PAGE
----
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Behavior Problems in Children: Every Single Reason Why your Child May Be Misbehaving

Post at a glance: reasons for behavior problems in children and adolescents, and how to improve children’s behavior

Are you trying to understand the reasons for your child’s behavior problems and looking for solutions for those behavioral issues?

There are many reasons why a child may misbehave but we can basically group them in three main categories:

  • Family and parental influence
  • Child’s own characteristics
  • Consequences of behavior

We’ll cover all these categories and we will share a few tips to help you improve your child’s behavior at home.

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Family Role in Children’s Behavior

FAMILY ROLE IN CHILDREN BEHAVIOR PROBLEMS

The family is the reference group responsible for transmitting social values and norms through parental behavior and attitudes.

Some of the family-related factors that may increase the likelihood of behavioral issues are:

  • Family dynamics, like cohesion, communication and relationship quality
  • Family stress events (e.g. divorce, health or financial problems that may affect parents’ own well-being)
  • Parenting styles.
  • Parents’ psychological disorders

Sometimes there is also a subjective angle, as some families will deem as misbehavior what others will see as normal.

We’ll dig a bit deeper into parenting styles because most behavior intervention programs for kids are built on insights and learning that research on parenting styles has identified.

Parenting Styles

Research has also shown that our parenting styles have an effect on our children’s development.

Baumrind (1967) researched parent-child interaction and categorized parenting styles based on two dimensions:

  • Demandingness: demands, supervision, disciplinary efforts and willingness to confront the child who disobeys
  • Responsiveness: attuned parents that support their children’s needs and demands while fostering self-regulation and self-assertion.

Based on these two dimensions Baumrind defined three parenting styles, democratic (or authoritative), authoritarian and permissive.

MacCoby and Marting (1983) added a fourth style, so Baumrind’s permissive style was divided into two different styles: permissive and neglectful.

Parenting styles categorized based on these two dimensions are then defined as follows:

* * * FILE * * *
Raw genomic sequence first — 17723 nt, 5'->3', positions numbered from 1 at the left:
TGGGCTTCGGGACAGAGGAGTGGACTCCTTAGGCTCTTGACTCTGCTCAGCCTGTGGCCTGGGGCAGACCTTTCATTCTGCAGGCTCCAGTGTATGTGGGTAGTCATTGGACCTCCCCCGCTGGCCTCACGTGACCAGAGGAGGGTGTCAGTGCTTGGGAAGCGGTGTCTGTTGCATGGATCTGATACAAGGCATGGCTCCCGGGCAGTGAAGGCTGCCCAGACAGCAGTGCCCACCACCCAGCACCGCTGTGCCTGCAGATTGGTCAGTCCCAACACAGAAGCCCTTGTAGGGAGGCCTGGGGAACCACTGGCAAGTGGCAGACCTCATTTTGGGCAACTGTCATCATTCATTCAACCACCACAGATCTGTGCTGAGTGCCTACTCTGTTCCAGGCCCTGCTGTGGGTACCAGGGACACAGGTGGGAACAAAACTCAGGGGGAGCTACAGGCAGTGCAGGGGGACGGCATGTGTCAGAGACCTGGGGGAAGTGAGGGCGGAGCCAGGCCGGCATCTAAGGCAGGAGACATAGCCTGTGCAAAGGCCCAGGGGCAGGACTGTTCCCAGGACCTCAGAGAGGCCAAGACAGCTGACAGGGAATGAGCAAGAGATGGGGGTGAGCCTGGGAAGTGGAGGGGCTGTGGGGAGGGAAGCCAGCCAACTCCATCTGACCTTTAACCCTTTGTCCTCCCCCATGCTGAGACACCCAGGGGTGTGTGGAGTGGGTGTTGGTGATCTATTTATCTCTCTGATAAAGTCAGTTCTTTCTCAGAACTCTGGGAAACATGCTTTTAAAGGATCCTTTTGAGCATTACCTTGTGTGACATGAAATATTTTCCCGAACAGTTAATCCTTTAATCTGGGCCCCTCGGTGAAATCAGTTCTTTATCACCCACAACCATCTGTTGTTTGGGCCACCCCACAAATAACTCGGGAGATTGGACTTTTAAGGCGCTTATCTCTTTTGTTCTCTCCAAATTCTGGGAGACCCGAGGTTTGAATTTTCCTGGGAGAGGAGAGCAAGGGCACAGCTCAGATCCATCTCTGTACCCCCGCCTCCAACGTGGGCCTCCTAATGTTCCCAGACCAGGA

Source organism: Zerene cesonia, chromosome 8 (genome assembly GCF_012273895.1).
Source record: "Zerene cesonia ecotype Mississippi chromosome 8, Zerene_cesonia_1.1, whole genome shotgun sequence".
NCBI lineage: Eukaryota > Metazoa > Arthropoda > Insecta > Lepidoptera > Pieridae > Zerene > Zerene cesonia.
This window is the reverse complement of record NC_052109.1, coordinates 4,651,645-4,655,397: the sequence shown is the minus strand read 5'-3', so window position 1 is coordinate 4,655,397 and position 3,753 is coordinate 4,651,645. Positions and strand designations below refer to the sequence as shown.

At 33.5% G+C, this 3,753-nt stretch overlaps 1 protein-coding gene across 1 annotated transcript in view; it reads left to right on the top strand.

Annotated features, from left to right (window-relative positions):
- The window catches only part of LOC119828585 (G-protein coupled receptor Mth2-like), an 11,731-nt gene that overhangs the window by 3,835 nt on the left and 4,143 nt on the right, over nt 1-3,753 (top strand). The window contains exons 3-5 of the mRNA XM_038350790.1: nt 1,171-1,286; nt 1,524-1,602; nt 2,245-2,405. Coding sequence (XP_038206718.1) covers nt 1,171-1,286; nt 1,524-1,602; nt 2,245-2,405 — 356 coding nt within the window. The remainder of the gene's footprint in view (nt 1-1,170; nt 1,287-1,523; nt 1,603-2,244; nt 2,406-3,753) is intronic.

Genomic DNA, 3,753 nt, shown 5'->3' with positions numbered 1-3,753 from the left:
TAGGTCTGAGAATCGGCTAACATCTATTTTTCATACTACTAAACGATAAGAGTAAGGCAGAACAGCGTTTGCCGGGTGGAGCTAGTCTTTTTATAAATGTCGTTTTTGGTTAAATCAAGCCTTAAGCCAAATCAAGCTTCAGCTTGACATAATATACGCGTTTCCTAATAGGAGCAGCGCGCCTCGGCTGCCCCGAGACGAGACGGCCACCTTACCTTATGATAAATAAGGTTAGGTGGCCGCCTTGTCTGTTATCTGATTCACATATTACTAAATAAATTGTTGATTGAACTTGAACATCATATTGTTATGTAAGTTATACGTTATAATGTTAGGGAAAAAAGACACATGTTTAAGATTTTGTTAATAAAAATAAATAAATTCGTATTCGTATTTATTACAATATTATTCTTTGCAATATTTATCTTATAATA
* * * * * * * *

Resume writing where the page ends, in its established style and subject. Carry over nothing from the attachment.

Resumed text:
• Democratic: high responsiveness / high demand
  • Authoritarian: low responsiveness / high demand
  • Permissive: high responsiveness / low demand
  • Neglectful: low responsiveness / low demand

Consequences of Parenting Styles in Children Development and Behavior.

Authoritative Parenting Style (also known as Democratic Parenting Style)

An authoritative parenting style that balances control with clear limits but allows exploration, and is responsive, warm and nurturing, is considered the best parenting approach.

Children of parents with democratic style are more likely to develop high self-esteem, high social competence and optimal academic performance.

Authoritarian Parenting Style

Authoritarian parents have high standards and expectations. They are not responsive and nurturing, and they often employ punishment to control behavior.

Children of parents with authoritarian parenting styles may present behavioral problems, low self-esteem, poorer social skills and worse academic performance.

Permissive Parenting Style

Permissive parents are warm and responsive to their children’s emotional development. But they are indulgent and don’t expect mature or responsible behavior from their children.

Permissive parents don’t set rules and boundaries.  As a consequence, children have difficulties with self-control and following rules.

Neglectful Parenting Style

Neglectful parents are uninvolved and indifferent to their children’s needs. They are neither receptive nor demanding.

Children of neglectful parents children may be more impulsive and have more mental health issues.

Parenting Styles Bibliography:

  • Child-care practices anteceding three patterns of preschool behavior (Baumrind, D. 1967)
  • Socialization in the context of the family: Parent-child interaction (Maccoby, E.E. and Martin, J.A. 1983)- in Handbook of child psychology: Vol 4. Socialization, personality and social development.
Related Reading: ? The Explosive Child: A New Approach For Understanding And Parenting Easily Frustrated, Chronically Inflexible Children
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Role of Child Characteristics in Behavioral Issues

Age, personality, physical and emotional development may influence our behavior.

Psychological characteristics that may play a role in your child’s behavioral issues include:

Personality Variables that affect behavior